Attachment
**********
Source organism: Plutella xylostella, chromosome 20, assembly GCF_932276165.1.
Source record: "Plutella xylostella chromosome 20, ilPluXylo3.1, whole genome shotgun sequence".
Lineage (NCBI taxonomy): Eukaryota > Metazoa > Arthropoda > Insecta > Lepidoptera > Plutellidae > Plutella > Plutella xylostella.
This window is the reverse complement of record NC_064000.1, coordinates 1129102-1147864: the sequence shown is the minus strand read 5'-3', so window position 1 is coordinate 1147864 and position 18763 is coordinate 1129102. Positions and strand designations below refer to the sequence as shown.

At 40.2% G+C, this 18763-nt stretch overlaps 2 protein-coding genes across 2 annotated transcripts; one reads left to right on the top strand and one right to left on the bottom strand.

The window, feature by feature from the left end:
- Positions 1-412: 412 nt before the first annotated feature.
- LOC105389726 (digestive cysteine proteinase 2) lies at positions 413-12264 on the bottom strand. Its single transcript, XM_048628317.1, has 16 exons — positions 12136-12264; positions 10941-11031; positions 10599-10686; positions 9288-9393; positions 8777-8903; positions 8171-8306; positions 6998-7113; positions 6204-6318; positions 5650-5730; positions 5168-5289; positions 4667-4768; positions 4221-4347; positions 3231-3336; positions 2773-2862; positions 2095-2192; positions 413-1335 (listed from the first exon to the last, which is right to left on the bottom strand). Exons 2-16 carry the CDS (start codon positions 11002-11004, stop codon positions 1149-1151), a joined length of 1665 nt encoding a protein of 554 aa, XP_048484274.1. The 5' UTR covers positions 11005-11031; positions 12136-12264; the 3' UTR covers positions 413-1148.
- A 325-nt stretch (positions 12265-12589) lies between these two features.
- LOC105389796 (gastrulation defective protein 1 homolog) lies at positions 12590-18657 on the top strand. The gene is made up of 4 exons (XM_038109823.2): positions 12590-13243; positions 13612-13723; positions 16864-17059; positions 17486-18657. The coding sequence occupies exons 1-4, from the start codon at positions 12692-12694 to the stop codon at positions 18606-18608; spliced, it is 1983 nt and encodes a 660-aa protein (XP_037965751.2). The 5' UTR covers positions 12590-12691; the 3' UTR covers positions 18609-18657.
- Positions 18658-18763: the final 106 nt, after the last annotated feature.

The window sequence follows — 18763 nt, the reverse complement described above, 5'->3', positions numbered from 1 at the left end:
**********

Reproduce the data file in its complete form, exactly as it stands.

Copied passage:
Source organism: Plutella xylostella, chromosome 20, assembly GCF_932276165.1.
Source record: "Plutella xylostella chromosome 20, ilPluXylo3.1, whole genome shotgun sequence".
Lineage (NCBI taxonomy): Eukaryota > Metazoa > Arthropoda > Insecta > Lepidoptera > Plutellidae > Plutella > Plutella xylostella.
This window is the reverse complement of record NC_064000.1, coordinates 1129102-1147864: the sequence shown is the minus strand read 5'-3', so window position 1 is coordinate 1147864 and position 18763 is coordinate 1129102. Positions and strand designations below refer to the sequence as shown.

At 40.2% G+C, this 18763-nt stretch overlaps 2 protein-coding genes across 2 annotated transcripts; one reads left to right on the top strand and one right to left on the bottom strand.

The window, feature by feature from the left end:
- Positions 1-412: 412 nt before the first annotated feature.
- LOC105389726 (digestive cysteine proteinase 2) lies at positions 413-12264 on the bottom strand. Its single transcript, XM_048628317.1, has 16 exons — positions 12136-12264; positions 10941-11031; positions 10599-10686; positions 9288-9393; positions 8777-8903; positions 8171-8306; positions 6998-7113; positions 6204-6318; positions 5650-5730; positions 5168-5289; positions 4667-4768; positions 4221-4347; positions 3231-3336; positions 2773-2862; positions 2095-2192; positions 413-1335 (listed from the first exon to the last, which is right to left on the bottom strand). Exons 2-16 carry the CDS (start codon positions 11002-11004, stop codon positions 1149-1151), a joined length of 1665 nt encoding a protein of 554 aa, XP_048484274.1. The 5' UTR covers positions 11005-11031; positions 12136-12264; the 3' UTR covers positions 413-1148.
- A 325-nt stretch (positions 12265-12589) lies between these two features.
- LOC105389796 (gastrulation defective protein 1 homolog) lies at positions 12590-18657 on the top strand. The gene is made up of 4 exons (XM_038109823.2): positions 12590-13243; positions 13612-13723; positions 16864-17059; positions 17486-18657. The coding sequence occupies exons 1-4, from the start codon at positions 12692-12694 to the stop codon at positions 18606-18608; spliced, it is 1983 nt and encodes a 660-aa protein (XP_037965751.2). The 5' UTR covers positions 12590-12691; the 3' UTR covers positions 18609-18657.
- Positions 18658-18763: the final 106 nt, after the last annotated feature.

The window sequence follows — 18763 nt, the reverse complement described above, 5'->3', positions numbered from 1 at the left end: